A man’s been arrested after a police officer was dragged along the road by a car when a driver attempted to flee police in Dorset.
It happened whilst the ‘No Excuse’ roads policing team were patrolling, checking cars for insurance and tax in the Bournemouth and Poole areas of the county.
Local officers were called in to back-up their colleague on Wednesday afternoon as the vehicle made off, causing an officer to be dragged for a “short distance”.
The officer was lucky only to suffer minor injuries to his right arm in the shocking incident.
In August last year, 28-year-old PC Harper from Thames Valley Police was killed when a suspect driver – attempting to flee officers – was dragged along the road by a car.
A Dorset Police spokesperson said: “This investigation is ongoing. A person has been arrested and the officer is OK.”
A 43-year-old man from Bournemouth has been arrested on suspicion of dangerous driving, assault of an emergency worker, failing to stop for police and for having no insurance and no driving licence.
The ‘No Excuse’ team are a group of roads policing officers working to reduce serious road traffic collisions in the Dorset area.
In the past couple of days, the team have attended minor collisions, checked hundreds of vehicles, seized several vehicles for no insurance and dealt with a few drivers in breach of the COVID-19 regulations.
If you would like to help support our in-house team of former emergency services, NHS and armed forces personnel, then please consider becoming a donor.
With ad revenue continually fluctuating, we need the help of our readers and supporters to ensure that we can continue to bring you the stories which matter in a non-biased and non-inflammatory way.
Our Editor & Founder will send a personal email to donors, thanking them for their generosity.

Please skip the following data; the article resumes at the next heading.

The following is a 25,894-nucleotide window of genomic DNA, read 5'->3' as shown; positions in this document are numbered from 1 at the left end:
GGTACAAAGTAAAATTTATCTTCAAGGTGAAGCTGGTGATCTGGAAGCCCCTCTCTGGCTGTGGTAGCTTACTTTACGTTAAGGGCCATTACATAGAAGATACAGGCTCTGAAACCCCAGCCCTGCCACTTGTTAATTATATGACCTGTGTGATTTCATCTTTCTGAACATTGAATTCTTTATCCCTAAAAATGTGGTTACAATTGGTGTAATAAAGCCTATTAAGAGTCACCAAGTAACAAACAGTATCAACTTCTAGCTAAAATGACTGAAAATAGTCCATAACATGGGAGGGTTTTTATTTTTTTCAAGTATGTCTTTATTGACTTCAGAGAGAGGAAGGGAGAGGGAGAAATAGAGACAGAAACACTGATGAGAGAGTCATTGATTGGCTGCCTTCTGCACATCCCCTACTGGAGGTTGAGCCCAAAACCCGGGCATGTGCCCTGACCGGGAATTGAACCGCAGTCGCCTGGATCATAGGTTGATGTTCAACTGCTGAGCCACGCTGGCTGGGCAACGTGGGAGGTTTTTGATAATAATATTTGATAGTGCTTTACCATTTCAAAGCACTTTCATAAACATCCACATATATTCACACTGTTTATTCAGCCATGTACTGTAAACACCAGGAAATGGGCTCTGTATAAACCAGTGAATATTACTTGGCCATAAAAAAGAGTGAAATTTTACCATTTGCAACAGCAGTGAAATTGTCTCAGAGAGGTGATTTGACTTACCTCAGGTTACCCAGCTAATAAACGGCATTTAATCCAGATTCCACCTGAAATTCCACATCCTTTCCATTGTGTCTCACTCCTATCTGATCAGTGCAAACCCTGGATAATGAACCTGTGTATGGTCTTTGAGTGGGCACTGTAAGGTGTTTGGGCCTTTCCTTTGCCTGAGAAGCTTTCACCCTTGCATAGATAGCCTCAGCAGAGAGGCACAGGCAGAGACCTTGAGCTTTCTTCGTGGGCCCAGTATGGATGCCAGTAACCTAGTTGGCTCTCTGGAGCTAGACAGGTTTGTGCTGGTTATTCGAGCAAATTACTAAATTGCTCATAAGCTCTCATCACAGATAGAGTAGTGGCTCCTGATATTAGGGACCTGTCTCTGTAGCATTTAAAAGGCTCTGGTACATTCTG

Before you go...
We need your help. As former emergency services & armed forces personnel, we pride ourselves on bringing you important, fast-moving and breaking news stories which are free from the negative bias which is often directed at the emergency services by some sections of the mainstream media.
One of the reasons we started 'Emergency Services News' was because we became tired of reading badly informed stories about the emergency services which seemed only ever to highlight negative aspects of the job.
We want to be the unheard voice of the remarkable men and women who serve in the emergency services, NHS and armed forces. And with around 500k page views each month, we are getting there!
As income from ads, the mainstay source of income for most publishers, continues to decline; we need the help of our readers.
And remember, if you have a service, product or job vacancy that you would like to promote to our large readership, then you can buy advertising space in our articles.
You can support emergency services news from as little as £1. It only takes a minute. Every contribution, however big or small, is vital for our future.
Please help us to continue to highlight the life-saving work of the emergency services, NHS and armed forces by becoming a supporter.